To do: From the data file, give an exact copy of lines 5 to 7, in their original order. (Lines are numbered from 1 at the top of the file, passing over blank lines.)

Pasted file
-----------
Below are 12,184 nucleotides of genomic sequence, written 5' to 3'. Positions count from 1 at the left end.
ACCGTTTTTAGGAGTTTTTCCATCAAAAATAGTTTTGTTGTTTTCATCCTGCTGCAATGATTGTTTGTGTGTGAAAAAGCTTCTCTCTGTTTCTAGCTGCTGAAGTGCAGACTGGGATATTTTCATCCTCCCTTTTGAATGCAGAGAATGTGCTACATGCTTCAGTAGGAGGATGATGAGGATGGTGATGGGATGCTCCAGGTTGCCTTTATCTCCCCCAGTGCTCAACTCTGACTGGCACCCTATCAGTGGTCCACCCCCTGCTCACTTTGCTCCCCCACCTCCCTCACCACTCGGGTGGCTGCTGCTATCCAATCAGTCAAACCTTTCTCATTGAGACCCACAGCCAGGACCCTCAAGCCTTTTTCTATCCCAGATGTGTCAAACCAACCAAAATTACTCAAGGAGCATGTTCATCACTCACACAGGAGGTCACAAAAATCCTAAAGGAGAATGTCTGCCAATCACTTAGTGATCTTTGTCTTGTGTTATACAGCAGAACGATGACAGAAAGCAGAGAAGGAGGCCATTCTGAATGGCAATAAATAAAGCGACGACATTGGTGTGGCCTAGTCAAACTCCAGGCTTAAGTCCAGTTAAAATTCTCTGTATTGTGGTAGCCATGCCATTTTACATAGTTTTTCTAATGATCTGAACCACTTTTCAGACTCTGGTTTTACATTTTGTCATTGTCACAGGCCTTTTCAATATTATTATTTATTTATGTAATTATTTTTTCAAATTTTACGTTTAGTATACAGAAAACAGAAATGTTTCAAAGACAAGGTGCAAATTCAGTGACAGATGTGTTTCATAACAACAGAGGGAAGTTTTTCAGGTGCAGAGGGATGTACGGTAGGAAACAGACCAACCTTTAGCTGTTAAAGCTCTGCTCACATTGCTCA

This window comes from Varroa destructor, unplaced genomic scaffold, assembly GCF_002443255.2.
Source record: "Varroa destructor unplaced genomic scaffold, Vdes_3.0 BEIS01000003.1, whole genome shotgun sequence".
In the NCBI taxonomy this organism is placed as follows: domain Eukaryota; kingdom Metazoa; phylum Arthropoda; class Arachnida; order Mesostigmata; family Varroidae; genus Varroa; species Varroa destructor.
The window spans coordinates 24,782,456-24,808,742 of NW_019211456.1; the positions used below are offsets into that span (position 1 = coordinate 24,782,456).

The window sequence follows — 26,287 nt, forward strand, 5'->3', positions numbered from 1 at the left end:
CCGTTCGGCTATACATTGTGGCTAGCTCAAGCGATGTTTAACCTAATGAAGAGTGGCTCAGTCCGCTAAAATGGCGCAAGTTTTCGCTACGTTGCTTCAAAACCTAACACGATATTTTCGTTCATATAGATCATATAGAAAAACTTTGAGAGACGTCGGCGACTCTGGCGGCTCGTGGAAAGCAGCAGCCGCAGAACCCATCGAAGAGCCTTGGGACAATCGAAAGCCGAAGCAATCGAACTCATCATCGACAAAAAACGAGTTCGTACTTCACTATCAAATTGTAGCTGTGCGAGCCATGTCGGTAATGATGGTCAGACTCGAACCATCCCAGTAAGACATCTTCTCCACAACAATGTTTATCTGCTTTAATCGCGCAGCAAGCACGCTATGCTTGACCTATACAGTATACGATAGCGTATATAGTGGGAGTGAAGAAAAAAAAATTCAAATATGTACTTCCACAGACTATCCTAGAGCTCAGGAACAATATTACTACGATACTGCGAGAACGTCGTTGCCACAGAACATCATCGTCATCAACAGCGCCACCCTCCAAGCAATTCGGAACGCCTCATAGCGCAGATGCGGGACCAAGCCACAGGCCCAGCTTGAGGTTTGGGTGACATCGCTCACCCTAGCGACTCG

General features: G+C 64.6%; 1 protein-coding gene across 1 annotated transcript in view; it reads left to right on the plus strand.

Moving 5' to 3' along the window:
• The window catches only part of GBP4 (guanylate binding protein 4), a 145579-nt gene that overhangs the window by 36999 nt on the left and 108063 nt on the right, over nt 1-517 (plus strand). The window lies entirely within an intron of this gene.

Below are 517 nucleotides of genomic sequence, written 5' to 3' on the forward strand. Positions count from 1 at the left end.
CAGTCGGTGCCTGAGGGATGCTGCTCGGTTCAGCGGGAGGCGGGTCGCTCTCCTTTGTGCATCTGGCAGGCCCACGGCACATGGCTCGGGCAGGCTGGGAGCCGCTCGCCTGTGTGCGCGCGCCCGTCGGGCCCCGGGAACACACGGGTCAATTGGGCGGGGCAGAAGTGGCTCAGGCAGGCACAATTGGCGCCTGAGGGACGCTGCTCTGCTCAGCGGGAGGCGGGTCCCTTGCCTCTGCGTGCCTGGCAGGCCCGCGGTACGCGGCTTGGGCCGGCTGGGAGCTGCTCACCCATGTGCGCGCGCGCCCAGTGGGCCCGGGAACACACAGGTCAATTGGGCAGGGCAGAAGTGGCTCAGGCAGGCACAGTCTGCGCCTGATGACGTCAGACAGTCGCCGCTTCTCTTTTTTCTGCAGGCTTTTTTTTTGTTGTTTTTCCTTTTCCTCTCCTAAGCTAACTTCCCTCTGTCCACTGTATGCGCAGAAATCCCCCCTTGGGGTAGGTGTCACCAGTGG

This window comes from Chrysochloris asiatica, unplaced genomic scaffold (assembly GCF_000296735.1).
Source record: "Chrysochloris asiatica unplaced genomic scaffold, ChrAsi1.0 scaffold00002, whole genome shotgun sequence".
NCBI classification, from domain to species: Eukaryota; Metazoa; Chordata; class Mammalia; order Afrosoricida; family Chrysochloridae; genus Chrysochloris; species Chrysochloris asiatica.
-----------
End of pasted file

In the NCBI taxonomy this organism is placed as follows: domain Eukaryota; kingdom Metazoa; phylum Arthropoda; class Arachnida; order Mesostigmata; family Varroidae; genus Varroa; species Varroa destructor.
The window spans coordinates 24,782,456-24,808,742 of NW_019211456.1; the positions used below are offsets into that span (position 1 = coordinate 24,782,456).

The window sequence follows — 26,287 nt, forward strand, 5'->3', positions numbered from 1 at the left end: